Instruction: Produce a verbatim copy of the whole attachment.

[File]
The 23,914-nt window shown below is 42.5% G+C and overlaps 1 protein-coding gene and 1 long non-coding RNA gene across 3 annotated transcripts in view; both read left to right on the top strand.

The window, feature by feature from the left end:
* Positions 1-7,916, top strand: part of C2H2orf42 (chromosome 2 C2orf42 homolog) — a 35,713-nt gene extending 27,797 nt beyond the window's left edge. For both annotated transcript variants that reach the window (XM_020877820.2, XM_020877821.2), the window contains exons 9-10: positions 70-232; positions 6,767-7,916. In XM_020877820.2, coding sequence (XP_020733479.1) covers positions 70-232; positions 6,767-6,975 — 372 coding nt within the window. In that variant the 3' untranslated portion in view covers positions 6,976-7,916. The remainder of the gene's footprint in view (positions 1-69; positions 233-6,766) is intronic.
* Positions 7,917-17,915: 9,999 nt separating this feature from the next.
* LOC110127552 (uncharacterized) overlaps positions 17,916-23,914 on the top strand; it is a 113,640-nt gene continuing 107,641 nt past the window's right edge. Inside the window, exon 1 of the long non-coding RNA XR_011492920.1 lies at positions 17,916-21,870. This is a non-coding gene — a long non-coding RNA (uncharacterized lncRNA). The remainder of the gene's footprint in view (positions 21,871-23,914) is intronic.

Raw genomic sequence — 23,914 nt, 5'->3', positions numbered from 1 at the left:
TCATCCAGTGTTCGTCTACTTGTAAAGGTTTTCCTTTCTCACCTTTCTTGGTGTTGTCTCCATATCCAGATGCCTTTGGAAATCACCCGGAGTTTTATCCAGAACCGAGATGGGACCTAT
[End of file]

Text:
The 23,914-nt window shown below is 42.5% G+C and overlaps 1 protein-coding gene and 1 long non-coding RNA gene across 3 annotated transcripts in view; both read left to right on the top strand.

The window, feature by feature from the left end:
* Positions 1-7,916, top strand: part of C2H2orf42 (chromosome 2 C2orf42 homolog) — a 35,713-nt gene extending 27,797 nt beyond the window's left edge. For both annotated transcript variants that reach the window (XM_020877820.2, XM_020877821.2), the window contains exons 9-10: positions 70-232; positions 6,767-7,916. In XM_020877820.2, coding sequence (XP_020733479.1) covers positions 70-232; positions 6,767-6,975 — 372 coding nt within the window. In that variant the 3' untranslated portion in view covers positions 6,976-7,916. The remainder of the gene's footprint in view (positions 1-69; positions 233-6,766) is intronic.
* Positions 7,917-17,915: 9,999 nt separating this feature from the next.
* LOC110127552 (uncharacterized) overlaps positions 17,916-23,914 on the top strand; it is a 113,640-nt gene continuing 107,641 nt past the window's right edge. Inside the window, exon 1 of the long non-coding RNA XR_011492920.1 lies at positions 17,916-21,870. This is a non-coding gene — a long non-coding RNA (uncharacterized lncRNA). The remainder of the gene's footprint in view (positions 21,871-23,914) is intronic.

Raw genomic sequence — 23,914 nt, 5'->3', positions numbered from 1 at the left:
TCATCCAGTGTTCGTCTACTTGTAAAGGTTTTCCTTTCTCACCTTTCTTGGTGTTGTCTCCATATCCAGATGCCTTTGGAAATCACCCGGAGTTTTATCCAGAACCGAGATGGGACCTAT